01/01/2004
Real Money Balances and TFP Growth: Evidence from Developed and Developing Countries

Real Money Balances and TFP Growth: Evidence from Developed and Developing Countries

The main objective of this paper is to enrich our knowledge on the true effect of real money balances on the production process.

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Since the pioneering work by Levhari and Patinkin (1968) and Sinai and Stokes (1972) several empirical studies have attempted to identify the role of real money balances on aggregate production function. However, this bunch of empirical work followed different tracks. Some researchers based on the initial contention made by Sinai and Stokes (1972, p. 290) that “real money balances increase the economic efficiency of a monetary compared with a barter economy” (e.g., Prais, 1975; Ben- Zion and Ruttan, 1975; Short, 1979; Subrahmanyam, 1980; Khan and Ahmad, 1985; Betancourt and Robles, 1989) have argued that real money balances should be included as a separate input in the production process together with conventional inputs (i.e., physical capital and labour).

However, this production-based approach has been heavily criticized by several other authors (e.g., Fischer, 1974; Claassen, 1975; Davidson, 1979; Nguyen, 1986) arguing that viewing real money balances as a conventional factor of production is conceptually flawed as the technical relationships of the production process are confounded with the underlying exchange relationships that real money balances actually reflect. In an attempt to overcome this criticism recently Delorme et al., (1995) and Nouzrad (2002) argued that real money balances do affect the overall productivity in the economy indirectly through their impact in the efficient utilization of the conventional inputs. Specifically, they suggest the indirect use of real money balances as a factor affecting technical efficiency rather than as a separate input in the aggregate production process.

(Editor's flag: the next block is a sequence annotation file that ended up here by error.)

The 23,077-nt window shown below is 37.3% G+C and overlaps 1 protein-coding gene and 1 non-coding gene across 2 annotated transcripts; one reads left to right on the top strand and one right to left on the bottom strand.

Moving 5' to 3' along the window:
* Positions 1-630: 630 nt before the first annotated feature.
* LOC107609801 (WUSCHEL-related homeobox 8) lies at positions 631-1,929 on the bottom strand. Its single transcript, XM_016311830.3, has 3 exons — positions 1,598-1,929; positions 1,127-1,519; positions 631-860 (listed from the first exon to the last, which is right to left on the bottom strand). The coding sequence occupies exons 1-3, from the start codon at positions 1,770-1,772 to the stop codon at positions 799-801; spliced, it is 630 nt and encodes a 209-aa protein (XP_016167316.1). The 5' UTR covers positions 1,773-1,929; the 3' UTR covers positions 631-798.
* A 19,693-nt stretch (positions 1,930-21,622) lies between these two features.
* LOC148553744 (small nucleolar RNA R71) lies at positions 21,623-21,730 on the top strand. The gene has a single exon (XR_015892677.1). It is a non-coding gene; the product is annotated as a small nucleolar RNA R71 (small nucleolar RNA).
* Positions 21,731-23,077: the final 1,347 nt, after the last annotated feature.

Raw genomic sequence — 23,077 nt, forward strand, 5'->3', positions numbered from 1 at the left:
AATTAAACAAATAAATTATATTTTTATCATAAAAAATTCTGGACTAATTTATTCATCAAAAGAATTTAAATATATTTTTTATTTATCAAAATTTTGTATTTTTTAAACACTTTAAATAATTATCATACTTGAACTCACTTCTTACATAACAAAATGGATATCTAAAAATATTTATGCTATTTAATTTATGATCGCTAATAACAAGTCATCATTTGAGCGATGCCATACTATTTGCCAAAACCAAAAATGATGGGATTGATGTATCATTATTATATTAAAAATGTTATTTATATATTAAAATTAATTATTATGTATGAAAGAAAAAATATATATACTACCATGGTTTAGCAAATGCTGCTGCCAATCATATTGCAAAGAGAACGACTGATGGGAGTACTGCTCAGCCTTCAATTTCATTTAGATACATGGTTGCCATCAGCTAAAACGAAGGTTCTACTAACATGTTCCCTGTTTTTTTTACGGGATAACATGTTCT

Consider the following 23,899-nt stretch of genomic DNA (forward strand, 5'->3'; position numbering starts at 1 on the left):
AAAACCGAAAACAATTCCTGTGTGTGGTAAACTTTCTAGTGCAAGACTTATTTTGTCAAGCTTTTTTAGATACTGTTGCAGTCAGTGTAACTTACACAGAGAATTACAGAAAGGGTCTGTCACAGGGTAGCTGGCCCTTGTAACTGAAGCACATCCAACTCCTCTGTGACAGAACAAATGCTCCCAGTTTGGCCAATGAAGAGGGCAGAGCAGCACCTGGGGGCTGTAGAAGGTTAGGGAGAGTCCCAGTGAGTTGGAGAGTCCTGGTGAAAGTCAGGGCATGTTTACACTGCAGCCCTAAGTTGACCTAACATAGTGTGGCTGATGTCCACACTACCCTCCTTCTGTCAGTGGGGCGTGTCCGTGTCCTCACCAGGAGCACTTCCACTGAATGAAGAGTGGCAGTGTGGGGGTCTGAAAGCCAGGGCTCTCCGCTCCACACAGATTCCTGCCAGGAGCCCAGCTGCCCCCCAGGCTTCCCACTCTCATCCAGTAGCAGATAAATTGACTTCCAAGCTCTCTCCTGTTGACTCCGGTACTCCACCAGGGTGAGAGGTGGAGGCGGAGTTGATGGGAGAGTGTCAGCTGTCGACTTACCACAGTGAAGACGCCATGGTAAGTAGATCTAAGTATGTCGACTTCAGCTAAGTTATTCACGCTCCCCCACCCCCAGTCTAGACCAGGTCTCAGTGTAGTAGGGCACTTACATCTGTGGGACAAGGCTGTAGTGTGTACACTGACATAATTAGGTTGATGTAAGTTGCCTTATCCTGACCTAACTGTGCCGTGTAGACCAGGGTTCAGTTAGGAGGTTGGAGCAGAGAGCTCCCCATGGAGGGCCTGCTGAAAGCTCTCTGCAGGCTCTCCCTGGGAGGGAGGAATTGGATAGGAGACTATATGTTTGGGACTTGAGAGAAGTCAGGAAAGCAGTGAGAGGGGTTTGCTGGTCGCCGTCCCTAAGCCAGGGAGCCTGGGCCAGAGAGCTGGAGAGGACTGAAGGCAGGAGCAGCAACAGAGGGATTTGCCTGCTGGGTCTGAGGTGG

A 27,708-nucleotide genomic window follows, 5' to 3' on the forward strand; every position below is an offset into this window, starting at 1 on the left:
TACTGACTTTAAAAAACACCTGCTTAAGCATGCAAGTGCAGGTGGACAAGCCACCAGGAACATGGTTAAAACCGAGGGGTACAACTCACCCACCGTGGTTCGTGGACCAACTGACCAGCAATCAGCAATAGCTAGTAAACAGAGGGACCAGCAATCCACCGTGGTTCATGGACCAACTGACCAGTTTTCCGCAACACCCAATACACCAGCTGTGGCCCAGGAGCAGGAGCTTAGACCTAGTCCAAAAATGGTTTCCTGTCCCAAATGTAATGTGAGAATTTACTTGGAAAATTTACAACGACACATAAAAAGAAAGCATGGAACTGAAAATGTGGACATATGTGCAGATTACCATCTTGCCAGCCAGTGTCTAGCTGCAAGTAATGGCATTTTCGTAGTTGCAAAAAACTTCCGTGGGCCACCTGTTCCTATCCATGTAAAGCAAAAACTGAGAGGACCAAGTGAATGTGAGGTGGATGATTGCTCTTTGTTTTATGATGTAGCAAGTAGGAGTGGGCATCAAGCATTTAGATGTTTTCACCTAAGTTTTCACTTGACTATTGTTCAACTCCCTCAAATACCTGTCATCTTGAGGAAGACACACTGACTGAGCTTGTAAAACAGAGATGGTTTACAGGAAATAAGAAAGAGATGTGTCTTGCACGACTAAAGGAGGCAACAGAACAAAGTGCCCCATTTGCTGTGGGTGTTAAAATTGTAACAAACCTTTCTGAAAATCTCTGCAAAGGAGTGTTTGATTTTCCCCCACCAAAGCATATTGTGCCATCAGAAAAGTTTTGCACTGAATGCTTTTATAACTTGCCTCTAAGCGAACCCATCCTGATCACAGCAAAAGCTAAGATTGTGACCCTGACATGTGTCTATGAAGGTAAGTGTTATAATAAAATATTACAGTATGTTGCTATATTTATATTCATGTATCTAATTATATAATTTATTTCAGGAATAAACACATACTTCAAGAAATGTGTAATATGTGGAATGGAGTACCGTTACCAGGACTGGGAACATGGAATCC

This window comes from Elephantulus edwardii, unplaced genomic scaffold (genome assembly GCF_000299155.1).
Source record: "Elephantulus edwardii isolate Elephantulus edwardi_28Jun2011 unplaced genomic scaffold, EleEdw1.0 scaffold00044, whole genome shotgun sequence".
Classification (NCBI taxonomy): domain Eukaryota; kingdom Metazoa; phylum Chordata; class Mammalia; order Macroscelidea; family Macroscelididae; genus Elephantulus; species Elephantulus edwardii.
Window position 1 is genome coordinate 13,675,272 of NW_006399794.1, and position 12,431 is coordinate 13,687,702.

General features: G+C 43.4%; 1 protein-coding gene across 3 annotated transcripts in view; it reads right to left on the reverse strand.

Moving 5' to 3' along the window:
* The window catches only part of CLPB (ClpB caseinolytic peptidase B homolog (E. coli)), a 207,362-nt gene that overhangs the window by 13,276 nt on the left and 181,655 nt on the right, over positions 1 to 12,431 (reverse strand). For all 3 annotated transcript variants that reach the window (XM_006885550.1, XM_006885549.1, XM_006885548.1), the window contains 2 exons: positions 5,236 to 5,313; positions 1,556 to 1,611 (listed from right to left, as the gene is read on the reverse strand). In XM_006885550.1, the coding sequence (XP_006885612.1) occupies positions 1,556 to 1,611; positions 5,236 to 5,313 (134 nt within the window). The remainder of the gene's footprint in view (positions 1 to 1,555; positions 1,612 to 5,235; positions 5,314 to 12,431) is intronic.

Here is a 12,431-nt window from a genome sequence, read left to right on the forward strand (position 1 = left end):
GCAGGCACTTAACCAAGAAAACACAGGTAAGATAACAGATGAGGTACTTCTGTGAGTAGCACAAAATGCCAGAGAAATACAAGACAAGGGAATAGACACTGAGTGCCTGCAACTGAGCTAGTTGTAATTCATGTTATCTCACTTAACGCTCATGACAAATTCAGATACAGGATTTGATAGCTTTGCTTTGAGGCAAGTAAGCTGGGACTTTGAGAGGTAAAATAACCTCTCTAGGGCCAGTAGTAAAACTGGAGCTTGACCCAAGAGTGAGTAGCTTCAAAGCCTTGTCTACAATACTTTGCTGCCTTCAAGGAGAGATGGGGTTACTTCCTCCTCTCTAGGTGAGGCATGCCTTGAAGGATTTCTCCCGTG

The main objective of this paper is to enrich our knowledge on the true effect of real money balances on the production process, by providing empirical evidence of their impact on TFP changes in a sample of 79 developing and industrialized countries during the 1965-1992 period. For doing so we integrate both production-based and technical inefficiency approaches into a single framework using the notion of non-neutral stochastic production frontier proposed by Huang and Liu (1994). This general specification allows to statistically examine each of the aforementioned approaches concerning the treatment of real money balances in country’s’ overall productivity as a special case within the proposed formulation. That is, formal statistical testing is used to check whether real money balances should be included only in the production frontier or in the inefficiency effect model, or in both. In the latter case, an empirical evaluation of the true effects of real money balances on TFP changes can be obtained using the integrated primal approach developed by Bauer (1990), Lovell (1996) and Kumbhakar (2000). 

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